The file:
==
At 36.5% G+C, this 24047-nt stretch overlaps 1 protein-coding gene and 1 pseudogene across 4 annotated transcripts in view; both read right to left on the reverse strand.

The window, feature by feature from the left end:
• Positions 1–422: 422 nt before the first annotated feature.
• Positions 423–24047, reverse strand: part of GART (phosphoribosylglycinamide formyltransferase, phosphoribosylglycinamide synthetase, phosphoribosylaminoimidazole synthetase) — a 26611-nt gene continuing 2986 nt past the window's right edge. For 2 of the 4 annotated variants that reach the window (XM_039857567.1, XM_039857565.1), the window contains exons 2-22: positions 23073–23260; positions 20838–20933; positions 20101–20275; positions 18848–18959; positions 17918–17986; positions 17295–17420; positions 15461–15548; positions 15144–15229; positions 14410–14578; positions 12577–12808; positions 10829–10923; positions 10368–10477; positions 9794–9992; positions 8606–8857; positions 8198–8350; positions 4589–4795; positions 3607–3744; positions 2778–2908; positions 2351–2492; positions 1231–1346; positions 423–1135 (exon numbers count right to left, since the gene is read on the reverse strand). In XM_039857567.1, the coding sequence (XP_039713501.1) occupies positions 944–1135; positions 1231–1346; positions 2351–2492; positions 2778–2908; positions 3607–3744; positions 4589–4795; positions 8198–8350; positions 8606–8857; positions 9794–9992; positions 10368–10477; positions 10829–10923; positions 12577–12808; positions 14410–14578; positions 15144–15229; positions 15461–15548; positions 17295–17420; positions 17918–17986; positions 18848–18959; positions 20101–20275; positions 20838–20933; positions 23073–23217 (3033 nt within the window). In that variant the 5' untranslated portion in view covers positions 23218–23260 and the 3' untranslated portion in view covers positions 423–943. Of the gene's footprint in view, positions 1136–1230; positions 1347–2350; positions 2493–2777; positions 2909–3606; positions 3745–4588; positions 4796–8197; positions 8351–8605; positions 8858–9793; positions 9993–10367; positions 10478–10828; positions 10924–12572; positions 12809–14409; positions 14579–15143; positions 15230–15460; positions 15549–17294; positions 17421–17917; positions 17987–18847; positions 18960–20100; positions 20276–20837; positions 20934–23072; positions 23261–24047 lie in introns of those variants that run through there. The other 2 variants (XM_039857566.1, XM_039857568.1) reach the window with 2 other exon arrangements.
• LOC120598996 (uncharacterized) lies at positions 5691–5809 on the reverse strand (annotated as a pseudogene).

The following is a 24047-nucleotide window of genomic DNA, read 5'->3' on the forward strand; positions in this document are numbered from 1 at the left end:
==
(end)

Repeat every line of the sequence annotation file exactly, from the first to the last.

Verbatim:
At 36.5% G+C, this 24047-nt stretch overlaps 1 protein-coding gene and 1 pseudogene across 4 annotated transcripts in view; both read right to left on the reverse strand.

The window, feature by feature from the left end:
• Positions 1–422: 422 nt before the first annotated feature.
• Positions 423–24047, reverse strand: part of GART (phosphoribosylglycinamide formyltransferase, phosphoribosylglycinamide synthetase, phosphoribosylaminoimidazole synthetase) — a 26611-nt gene continuing 2986 nt past the window's right edge. For 2 of the 4 annotated variants that reach the window (XM_039857567.1, XM_039857565.1), the window contains exons 2-22: positions 23073–23260; positions 20838–20933; positions 20101–20275; positions 18848–18959; positions 17918–17986; positions 17295–17420; positions 15461–15548; positions 15144–15229; positions 14410–14578; positions 12577–12808; positions 10829–10923; positions 10368–10477; positions 9794–9992; positions 8606–8857; positions 8198–8350; positions 4589–4795; positions 3607–3744; positions 2778–2908; positions 2351–2492; positions 1231–1346; positions 423–1135 (exon numbers count right to left, since the gene is read on the reverse strand). In XM_039857567.1, the coding sequence (XP_039713501.1) occupies positions 944–1135; positions 1231–1346; positions 2351–2492; positions 2778–2908; positions 3607–3744; positions 4589–4795; positions 8198–8350; positions 8606–8857; positions 9794–9992; positions 10368–10477; positions 10829–10923; positions 12577–12808; positions 14410–14578; positions 15144–15229; positions 15461–15548; positions 17295–17420; positions 17918–17986; positions 18848–18959; positions 20101–20275; positions 20838–20933; positions 23073–23217 (3033 nt within the window). In that variant the 5' untranslated portion in view covers positions 23218–23260 and the 3' untranslated portion in view covers positions 423–943. Of the gene's footprint in view, positions 1136–1230; positions 1347–2350; positions 2493–2777; positions 2909–3606; positions 3745–4588; positions 4796–8197; positions 8351–8605; positions 8858–9793; positions 9993–10367; positions 10478–10828; positions 10924–12572; positions 12809–14409; positions 14579–15143; positions 15230–15460; positions 15549–17294; positions 17421–17917; positions 17987–18847; positions 18960–20100; positions 20276–20837; positions 20934–23072; positions 23261–24047 lie in introns of those variants that run through there. The other 2 variants (XM_039857566.1, XM_039857568.1) reach the window with 2 other exon arrangements.
• LOC120598996 (uncharacterized) lies at positions 5691–5809 on the reverse strand (annotated as a pseudogene).

The following is a 24047-nucleotide window of genomic DNA, read 5'->3' on the forward strand; positions in this document are numbered from 1 at the left end: